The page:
As slot machines evolve so do scammers

As slot machines evolve so do scammers

February 28, 2017 3:00 AM
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With all the changes in technology one would think it would be almost impossible for people to cheat slot machines. Sadly, it just seems that technology has only changed the methods of attack.

Slot machines have evolved from spring loaded devices to electro-mechanical devices to today’s all-digital systems, and with each generation of change the methods of cheating have also evolved.

In the old days cheats would basically try and fool the machines into thinking coins were dropped into the coin slot or would use cleverly inserted wires to either trigger jackpots or simply scrape coins from the slot hopper. (For those who have never seen a coin-operated slot machine, the hopper was where the coins would accumulate from the ongoing play and from where the slot jackpots would be paid.)

As each type of scam was uncovered slot manufacturers, casino operators and gaming regulators would adapt their systems and add defensive measures. The metamorphosis of slot machines into the current digital devices that no longer take coin, but accept currency, paper vouchers or digital credits and payout either on tickets or credits to accounts, might give the illusion of perfected security, particularly as most machines are linked to various tracking systems. Sadly, because slots machines hold cash, can payout large amounts of money and still have human interaction they remain a tempting target.

Currently there are three main points of weakness in slot machines – the bill acceptors, the random number generators (RNGs) and the player management systems, which are linked to most slot machines in today’s casino world.

The bill acceptors are the simplest. If the bill acceptor accidentally or intentionally is set up incorrectly it could take forged bills, misread denominations, accept foreign currency as local currency, all generating credits on the machine for play or cash outs. Scams involving bill acceptors tend to fall into the “one-and-done” category as they are usually quickly caught and rarely yield the cheats a large score.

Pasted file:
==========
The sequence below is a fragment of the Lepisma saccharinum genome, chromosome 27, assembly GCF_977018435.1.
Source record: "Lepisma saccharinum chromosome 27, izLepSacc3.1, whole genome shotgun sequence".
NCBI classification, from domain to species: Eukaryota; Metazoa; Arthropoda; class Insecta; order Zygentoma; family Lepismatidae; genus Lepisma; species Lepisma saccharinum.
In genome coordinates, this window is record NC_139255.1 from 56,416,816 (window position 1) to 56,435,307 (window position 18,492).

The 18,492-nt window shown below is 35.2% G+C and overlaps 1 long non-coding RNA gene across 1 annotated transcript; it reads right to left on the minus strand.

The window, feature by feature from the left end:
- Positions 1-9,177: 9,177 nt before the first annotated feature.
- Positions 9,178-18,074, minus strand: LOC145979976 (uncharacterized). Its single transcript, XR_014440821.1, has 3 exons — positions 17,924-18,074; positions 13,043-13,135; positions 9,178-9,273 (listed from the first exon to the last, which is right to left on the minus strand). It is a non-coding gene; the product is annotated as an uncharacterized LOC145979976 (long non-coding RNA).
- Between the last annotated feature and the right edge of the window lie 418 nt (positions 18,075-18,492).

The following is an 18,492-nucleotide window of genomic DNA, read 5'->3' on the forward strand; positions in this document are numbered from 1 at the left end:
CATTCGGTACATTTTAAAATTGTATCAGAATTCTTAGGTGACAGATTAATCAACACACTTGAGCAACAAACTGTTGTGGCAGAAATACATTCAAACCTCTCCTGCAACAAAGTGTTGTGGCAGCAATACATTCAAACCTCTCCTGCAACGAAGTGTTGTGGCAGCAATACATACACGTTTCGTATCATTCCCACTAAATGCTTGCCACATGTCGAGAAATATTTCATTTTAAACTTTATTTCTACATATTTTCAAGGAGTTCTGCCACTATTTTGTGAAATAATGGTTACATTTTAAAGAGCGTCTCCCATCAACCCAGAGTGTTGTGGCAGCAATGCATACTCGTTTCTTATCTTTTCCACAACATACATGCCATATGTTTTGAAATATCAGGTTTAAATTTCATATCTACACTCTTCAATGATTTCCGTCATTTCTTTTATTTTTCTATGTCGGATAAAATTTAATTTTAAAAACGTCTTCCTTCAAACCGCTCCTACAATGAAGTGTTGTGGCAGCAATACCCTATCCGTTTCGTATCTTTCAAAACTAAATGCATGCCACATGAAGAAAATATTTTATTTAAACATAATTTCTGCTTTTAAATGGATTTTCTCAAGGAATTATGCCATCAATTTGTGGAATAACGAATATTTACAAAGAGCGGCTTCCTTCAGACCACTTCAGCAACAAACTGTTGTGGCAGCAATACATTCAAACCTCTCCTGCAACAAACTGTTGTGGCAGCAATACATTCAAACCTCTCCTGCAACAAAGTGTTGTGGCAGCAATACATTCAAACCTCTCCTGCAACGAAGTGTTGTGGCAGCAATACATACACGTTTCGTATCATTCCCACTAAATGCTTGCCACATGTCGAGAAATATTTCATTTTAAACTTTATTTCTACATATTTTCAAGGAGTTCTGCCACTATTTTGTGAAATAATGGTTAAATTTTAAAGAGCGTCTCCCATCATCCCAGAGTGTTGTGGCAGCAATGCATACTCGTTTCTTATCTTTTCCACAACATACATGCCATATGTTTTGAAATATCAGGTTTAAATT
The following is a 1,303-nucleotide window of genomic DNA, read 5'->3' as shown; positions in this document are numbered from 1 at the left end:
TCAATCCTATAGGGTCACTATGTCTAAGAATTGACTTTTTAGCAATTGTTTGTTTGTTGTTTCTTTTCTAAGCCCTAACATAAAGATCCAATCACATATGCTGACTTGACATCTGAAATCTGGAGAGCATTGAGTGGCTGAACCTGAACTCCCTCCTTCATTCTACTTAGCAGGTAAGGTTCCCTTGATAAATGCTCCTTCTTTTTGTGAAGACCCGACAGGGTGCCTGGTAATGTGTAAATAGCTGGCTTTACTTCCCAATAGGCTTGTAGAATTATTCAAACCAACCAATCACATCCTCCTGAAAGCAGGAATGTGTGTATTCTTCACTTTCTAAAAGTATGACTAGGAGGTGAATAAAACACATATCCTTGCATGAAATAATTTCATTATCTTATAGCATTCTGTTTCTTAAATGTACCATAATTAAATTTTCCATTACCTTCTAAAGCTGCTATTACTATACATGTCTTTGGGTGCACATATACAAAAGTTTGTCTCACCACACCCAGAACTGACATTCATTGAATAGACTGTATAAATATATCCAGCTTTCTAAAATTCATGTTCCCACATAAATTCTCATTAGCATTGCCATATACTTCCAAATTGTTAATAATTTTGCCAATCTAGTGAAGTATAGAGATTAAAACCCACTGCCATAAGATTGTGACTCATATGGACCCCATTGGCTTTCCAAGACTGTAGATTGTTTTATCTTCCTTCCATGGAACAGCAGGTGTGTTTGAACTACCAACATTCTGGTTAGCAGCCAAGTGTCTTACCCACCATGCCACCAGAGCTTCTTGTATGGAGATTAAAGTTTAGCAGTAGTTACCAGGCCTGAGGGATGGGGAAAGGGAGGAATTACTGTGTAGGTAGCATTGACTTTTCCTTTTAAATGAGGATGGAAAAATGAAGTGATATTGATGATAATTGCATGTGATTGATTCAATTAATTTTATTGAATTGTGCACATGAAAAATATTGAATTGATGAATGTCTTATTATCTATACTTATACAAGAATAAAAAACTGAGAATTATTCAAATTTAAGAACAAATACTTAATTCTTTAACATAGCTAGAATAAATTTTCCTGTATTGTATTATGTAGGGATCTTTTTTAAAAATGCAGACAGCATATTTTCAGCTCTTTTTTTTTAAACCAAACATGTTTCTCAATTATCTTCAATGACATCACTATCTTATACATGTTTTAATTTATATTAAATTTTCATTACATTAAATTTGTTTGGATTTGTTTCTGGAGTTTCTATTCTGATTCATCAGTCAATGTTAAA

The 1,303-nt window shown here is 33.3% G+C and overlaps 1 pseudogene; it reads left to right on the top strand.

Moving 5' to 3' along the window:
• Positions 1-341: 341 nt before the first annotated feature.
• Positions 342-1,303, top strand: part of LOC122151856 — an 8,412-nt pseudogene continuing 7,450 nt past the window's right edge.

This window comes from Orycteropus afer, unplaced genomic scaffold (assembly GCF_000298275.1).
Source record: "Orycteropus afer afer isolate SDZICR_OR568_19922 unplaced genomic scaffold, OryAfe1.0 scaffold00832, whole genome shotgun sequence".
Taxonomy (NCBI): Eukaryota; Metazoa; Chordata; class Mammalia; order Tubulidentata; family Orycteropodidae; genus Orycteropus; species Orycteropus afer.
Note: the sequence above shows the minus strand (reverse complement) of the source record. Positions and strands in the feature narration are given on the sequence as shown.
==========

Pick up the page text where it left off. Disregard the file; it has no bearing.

Random number generators are used to create the appearance of a random event for game determination on the slot machines. However, random number generators are usually math formulas that use the time it is when a button or some other triggering action is taken as a seed number in the formulae to generate the random event for the game play.

Of course if the formulae are known and the timing sequence can be determined it is just math to figure out what the next events will be on the game. This is basically how an alleged Russian team took advantage of certain types of slot machines to take a serious amount of money.

Sadly this is an unnecessary weakness as any programmer worth their salt could stack multiple RNGs into a game and use seed times into the picoseconds (one trillionth of a second) that would make game results virtually impossible to predict. However, regulators often get in the way of making the RNGs very complex as they are charged with making certain the games are fair and conform to regulations. If the RNG’s are too complex the regulators simply cannot properly test them for compliance in a reasonable amount of time.

As commercially available computing power continues to grow in power and portability this area will remain and likely be a growing risk for slot machines until regulators alter their testing methods and acceptance standards.

The slot marketing systems are the real Achilles heel though. In this type of scam the player does not have to directly cheat the slot machine, but needs a confederate in the slot marketing department with the right access to the slot marketing system or the ability to hack into the slot marketing system.

Most slot marketing promotions offer various amounts of free play either to entice players or reward them for their play. Used right a great tool for the casino, abused and cheaters can wheel money out the door. For example, if a cheat has an inside confederate authorize their players card for $1,000 in free play and the cheat plays a low hold percentage game like Deuces Wild they could expect to convert that $1,000 free play into $980 of cash. If the cheat uses multiple false players cards with smaller amounts of free play and if the inside person used another employee’s system access, it becomes very difficult to catch. As the slot machine is not directly cheated nothing looks wrong for a very long time.

As with all scams cheaters will go to the well too often and at some point they will take enough to be noticed and caught. Once caught, systems are changed and the process of cheaters looking for ways to beat the system simply starts all over again.